Preference Utilisation and Tariff Reduction in EU Imports from ACP Countries
Despite the long relationship between the European Union and the African, Caribbean and Pacific (ACP) countries aimed at encouraging their exports while stimulating growth and investment, the ACP states still face difficulties in integrating into the world economy. This paper examines the non-least developed ACP countries preferential trade with the EU using data on EU member states' imports eligible for preferences under the Cotonou agreement for the period 2001 at the 8-digit level. Using data on tariffs and preferential quota applicable on each 8-digit product for the year 2001 ad-valorem tariff rates were calculated. The paper also investigates the existence of a threshold in the offered duty reduction under which traders have no incentives to ask for preferences since the costs of obtaining these exceeds their benefits. Our results showed that the higher the value of preferences offered, the higher the probability that preferences are requested. Using endogenous threshold estimation techniques we also provided evidence that there exists a minimum value of preferences needed for traders to request preferences. More specifically, if the difference between preferential and third country tariff rates are lower than 4 per cent, there are no incentives for traders to request preferences since the costs of obtaining the preferences are expected to be higher than the benefits from obtaining the preferences. Our results additionally indicate that country specificities also play an important role in the decision whether requesting preferences or not and how much to import. Copyright 2006 The Author Journal compilation 2006 Blackwell Publishing Ltd .
If you experience problems downloading a file, check if you have the proper application to view it first. In case of further problems read the IDEAS help page. Note that these files are not on the IDEAS site. Please be patient as the files may be large.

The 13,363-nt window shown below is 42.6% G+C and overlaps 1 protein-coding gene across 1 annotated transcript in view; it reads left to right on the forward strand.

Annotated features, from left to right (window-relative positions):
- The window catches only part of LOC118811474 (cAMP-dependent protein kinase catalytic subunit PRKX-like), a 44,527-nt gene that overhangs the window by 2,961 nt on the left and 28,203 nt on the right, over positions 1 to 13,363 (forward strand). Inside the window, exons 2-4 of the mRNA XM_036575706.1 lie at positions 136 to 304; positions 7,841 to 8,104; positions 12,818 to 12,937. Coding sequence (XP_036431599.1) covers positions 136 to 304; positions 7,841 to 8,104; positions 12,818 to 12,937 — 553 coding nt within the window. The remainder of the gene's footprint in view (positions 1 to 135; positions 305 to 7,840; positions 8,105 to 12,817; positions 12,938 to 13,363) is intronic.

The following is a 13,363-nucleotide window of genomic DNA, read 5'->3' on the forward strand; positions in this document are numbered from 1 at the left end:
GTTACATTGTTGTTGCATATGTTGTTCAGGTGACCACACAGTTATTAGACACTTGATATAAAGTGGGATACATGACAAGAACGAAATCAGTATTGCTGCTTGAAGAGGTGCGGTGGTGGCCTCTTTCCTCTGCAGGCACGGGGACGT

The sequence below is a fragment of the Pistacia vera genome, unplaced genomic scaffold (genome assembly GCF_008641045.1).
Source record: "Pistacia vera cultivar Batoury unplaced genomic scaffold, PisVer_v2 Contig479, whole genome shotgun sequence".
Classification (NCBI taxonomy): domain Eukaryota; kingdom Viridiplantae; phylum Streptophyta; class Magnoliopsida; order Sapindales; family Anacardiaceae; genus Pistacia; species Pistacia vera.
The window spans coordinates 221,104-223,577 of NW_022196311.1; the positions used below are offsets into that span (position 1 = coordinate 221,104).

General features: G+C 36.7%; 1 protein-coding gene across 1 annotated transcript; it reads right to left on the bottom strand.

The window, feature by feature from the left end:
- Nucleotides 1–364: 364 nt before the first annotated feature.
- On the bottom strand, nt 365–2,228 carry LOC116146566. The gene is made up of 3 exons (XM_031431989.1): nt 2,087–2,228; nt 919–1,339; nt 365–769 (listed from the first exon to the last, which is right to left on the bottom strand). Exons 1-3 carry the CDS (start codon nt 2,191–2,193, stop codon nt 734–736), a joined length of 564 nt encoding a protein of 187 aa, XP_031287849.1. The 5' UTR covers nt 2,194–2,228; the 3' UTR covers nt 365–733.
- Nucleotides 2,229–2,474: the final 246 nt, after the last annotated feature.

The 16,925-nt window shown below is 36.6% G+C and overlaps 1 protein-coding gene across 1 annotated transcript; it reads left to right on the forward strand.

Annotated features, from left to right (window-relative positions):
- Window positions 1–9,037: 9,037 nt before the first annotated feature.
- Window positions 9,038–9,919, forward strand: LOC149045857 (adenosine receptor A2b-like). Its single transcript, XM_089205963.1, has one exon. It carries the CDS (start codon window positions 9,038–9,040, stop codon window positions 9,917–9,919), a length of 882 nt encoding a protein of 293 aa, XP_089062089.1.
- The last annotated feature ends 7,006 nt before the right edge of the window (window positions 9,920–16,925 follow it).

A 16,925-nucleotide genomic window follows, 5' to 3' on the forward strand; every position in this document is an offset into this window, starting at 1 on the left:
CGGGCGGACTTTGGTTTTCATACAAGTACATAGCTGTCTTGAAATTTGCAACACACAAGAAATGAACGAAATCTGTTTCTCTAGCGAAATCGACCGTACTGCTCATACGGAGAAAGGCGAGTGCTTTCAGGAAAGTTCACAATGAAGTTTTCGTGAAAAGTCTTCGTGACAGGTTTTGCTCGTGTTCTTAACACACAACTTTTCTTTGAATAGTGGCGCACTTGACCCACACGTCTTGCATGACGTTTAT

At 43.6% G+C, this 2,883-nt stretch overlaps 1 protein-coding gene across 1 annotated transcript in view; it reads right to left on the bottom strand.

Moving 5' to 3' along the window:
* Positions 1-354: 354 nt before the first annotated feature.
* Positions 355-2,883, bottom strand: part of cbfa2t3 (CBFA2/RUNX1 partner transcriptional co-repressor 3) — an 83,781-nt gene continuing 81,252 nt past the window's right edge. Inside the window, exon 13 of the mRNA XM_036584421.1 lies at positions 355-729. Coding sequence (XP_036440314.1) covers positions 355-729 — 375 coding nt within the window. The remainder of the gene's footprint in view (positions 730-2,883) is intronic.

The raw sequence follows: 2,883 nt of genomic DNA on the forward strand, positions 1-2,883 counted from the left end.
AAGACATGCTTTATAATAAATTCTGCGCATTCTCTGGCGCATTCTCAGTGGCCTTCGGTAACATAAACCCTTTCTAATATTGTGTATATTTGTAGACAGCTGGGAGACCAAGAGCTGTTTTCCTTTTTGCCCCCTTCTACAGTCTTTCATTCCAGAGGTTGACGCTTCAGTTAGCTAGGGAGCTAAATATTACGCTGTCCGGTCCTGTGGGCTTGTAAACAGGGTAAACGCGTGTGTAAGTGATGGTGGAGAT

As the access to this document is restricted, you may want to look for a different version under "Related research" (further below) or search for a different version of it.
Volume (Year): 29 (2006)
Issue (Month): 9 (September)
|Contact details of provider:|| Web page: http://www.blackwellpublishing.com/journal.asp?ref=0378-5920|
|Order Information:||Web: http://www.blackwellpublishing.com/subs.asp?ref=0378-5920|
References listed on IDEAS
Please report citation or reference errors to , or , if you are the registered author of the cited work, log in to your RePEc Author Service profile, click on "citations" and make appropriate adjustments.:
- Ozden, Caglar & Reinhardt, Eric, 2005.
"The perversity of preferences: GSP and developing country trade policies, 1976-2000,"
Journal of Development Economics,
Elsevier, vol. 78(1), pages 1-21, October.
- Ozden, Caglar & Reinhardt, Eric, 2003. "The perversity of preferences : GSP and developing country trade policies, 1976 - 2000," Policy Research Working Paper Series 2955, The World Bank.
- James M. DeVault, 1996. "Political Pressure and the U.S. Generalized System of Preferences," Eastern Economic Journal, Eastern Economic Association, vol. 22(1), pages 35-46, Winter. Full references (including those not matched with items on IDEAS)
When requesting a correction, please mention this item's handle: RePEc:bla:worlde:v:29:y:2006:i:9:p:1243-1266. See general information about how to correct material in RePEc.
For technical questions regarding this item, or to correct its authors, title, abstract, bibliographic or download information, contact: (Wiley-Blackwell Digital Licensing)or (Christopher F. Baum)
If you have authored this item and are not yet registered with RePEc, we encourage you to do it here. This allows to link your profile to this item. It also allows you to accept potential citations to this item that we are uncertain about.
If references are entirely missing, you can add them using this form.
If the full references list an item that is present in RePEc, but the system did not link to it, you can help with this form.
If you know of missing items citing this one, you can help us creating those links by adding the relevant references in the same way as above, for each refering item. If you are a registered author of this item, you may also want to check the "citations" tab in your profile, as there may be some citations waiting for confirmation.
Please note that corrections may take a couple of weeks to filter through the various RePEc services.